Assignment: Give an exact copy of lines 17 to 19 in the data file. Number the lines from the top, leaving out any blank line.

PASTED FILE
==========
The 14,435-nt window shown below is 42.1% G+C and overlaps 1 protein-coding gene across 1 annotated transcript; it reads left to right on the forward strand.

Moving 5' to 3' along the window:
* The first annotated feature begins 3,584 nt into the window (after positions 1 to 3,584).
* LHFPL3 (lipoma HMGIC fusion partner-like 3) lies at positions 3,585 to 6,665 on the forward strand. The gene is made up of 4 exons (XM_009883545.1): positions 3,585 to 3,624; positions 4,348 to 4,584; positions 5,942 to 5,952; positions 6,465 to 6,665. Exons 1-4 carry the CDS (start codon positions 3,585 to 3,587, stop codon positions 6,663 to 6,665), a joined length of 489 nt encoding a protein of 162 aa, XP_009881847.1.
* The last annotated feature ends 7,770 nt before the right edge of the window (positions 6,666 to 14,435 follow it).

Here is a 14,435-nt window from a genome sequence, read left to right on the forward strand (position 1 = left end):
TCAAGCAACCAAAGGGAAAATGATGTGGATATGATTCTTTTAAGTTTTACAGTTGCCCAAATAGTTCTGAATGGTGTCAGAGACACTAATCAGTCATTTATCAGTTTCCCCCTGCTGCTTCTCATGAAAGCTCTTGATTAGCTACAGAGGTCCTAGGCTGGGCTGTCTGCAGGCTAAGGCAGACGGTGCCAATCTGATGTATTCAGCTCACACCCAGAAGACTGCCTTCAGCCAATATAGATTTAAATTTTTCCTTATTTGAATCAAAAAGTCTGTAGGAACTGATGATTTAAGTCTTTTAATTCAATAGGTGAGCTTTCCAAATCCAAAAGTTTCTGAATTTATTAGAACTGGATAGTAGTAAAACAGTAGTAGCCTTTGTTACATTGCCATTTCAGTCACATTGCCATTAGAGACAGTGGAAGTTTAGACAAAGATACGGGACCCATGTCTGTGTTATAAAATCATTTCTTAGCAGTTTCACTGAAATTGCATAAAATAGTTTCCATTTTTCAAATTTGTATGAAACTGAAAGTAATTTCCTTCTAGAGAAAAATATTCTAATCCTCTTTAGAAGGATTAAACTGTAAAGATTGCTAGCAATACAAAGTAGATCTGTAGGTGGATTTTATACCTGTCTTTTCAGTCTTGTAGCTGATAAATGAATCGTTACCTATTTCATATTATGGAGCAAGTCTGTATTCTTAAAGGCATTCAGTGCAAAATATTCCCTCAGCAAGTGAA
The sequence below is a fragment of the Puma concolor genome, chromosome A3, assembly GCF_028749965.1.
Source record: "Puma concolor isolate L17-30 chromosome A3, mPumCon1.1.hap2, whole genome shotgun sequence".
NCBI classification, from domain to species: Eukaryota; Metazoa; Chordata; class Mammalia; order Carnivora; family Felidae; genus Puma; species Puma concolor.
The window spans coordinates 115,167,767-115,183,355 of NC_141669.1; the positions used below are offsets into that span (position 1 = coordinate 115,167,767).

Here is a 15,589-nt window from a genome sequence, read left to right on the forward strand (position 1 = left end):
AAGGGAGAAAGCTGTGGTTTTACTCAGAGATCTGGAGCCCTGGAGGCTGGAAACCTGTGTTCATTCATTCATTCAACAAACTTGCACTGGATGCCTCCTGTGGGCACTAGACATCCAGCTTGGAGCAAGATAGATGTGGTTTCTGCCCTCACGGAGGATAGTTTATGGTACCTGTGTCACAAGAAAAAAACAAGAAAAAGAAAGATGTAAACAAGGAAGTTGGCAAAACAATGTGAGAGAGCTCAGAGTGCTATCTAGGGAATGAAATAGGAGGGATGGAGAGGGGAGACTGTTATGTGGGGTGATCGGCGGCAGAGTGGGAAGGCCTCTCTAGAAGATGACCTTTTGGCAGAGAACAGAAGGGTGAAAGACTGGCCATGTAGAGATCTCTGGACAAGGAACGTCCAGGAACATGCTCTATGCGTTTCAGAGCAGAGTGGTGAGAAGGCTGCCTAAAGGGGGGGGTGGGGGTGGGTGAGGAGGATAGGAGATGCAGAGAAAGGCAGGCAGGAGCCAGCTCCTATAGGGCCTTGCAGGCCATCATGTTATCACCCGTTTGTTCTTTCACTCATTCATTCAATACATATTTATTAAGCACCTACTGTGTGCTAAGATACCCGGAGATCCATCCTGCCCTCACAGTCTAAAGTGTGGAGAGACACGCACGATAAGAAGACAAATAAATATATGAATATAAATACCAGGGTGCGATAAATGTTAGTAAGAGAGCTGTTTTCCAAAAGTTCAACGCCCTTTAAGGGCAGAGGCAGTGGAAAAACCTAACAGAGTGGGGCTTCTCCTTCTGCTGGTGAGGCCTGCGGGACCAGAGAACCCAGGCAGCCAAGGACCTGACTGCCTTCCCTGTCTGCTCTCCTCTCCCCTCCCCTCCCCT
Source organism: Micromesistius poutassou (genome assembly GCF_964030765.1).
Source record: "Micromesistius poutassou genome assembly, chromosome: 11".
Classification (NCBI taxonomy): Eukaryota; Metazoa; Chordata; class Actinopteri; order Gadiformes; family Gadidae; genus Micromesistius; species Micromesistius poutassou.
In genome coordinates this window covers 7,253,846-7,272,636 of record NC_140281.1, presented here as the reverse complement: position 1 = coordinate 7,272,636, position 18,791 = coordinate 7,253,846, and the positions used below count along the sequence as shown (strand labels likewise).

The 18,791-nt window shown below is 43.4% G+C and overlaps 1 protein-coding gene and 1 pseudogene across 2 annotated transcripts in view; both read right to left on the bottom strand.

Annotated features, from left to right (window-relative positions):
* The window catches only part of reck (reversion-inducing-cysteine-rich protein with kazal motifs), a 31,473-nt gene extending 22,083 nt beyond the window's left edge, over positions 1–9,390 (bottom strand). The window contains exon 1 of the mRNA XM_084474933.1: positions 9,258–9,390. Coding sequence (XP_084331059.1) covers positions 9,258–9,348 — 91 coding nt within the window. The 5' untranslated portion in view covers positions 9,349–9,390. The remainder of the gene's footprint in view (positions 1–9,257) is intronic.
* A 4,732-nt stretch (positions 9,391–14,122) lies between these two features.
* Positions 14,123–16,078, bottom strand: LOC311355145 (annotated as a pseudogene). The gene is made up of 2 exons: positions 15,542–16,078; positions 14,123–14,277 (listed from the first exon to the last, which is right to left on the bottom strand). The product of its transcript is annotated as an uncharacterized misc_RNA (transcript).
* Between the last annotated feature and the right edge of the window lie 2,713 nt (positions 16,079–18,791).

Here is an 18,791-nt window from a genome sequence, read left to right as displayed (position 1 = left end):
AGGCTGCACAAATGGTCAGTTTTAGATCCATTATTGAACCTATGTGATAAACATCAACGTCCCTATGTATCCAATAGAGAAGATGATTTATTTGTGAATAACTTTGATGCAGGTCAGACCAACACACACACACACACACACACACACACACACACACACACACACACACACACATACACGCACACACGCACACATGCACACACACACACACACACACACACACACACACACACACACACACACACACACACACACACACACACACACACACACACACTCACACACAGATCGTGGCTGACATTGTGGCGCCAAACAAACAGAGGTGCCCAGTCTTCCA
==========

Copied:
In genome coordinates this window covers 7,253,846-7,272,636 of record NC_140281.1, presented here as the reverse complement: position 1 = coordinate 7,272,636, position 18,791 = coordinate 7,253,846, and the positions used below count along the sequence as shown (strand labels likewise).

The 18,791-nt window shown below is 43.4% G+C and overlaps 1 protein-coding gene and 1 pseudogene across 2 annotated transcripts in view; both read right to left on the bottom strand.

Annotated features, from left to right (window-relative positions):